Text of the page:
Defunct NASA Spacecraft Comes Home After 21 Years

What happens to NASA satellites after their useful life is complete? One NASA satellite that saw solar flares and helped scientists understand the sun’s powerful bursts of energy fell to Earth this week, approximately 21 years after launch.

The Reuven Ramaty High Energy Solar Spectroscopic Imager (RHESSI) spacecraft, launched in 2002 and decommissioned in 2018, reentered Earth’s atmosphere Wednesday at approximately 8:21 p.m. ET. The reentry took place over the Sahara Desert. NASA expected most of the spacecraft would burn up as it traveled through the atmosphere, but some components may survive reentry.

The spacecraft was equipped with an imaging spectrometer to record the sun’s X-rays and gamma rays. From its low-Earth orbit, the satellite captured images of high-energy electrons that carry a large part of the energy released in solar flares. Before RHESSI, no gamma-ray images or high-energy X-ray images had been taken of solar flares, and data from the spacecraft provided vital clues about the phenomena.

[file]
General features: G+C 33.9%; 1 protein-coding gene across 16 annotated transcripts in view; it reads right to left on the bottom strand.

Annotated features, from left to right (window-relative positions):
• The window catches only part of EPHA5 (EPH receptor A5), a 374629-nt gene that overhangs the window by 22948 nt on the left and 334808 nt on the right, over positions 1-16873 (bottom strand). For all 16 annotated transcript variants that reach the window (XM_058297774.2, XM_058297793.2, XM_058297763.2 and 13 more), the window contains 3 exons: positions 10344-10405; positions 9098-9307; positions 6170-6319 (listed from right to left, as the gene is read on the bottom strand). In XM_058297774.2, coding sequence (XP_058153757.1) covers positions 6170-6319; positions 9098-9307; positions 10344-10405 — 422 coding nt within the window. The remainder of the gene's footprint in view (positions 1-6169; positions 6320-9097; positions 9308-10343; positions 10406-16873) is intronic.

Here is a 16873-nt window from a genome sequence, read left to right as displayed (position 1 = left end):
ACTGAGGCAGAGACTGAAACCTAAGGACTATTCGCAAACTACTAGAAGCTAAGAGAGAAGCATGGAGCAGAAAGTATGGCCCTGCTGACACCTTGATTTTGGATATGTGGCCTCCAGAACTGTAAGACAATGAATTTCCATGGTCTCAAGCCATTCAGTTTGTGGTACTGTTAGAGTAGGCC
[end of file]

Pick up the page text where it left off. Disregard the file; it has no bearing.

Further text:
During its career, RHESSI documented the huge range in solar flare size, from tiny nanoflares to massive superflares that were tens of thousands of times bigger and more explosive.

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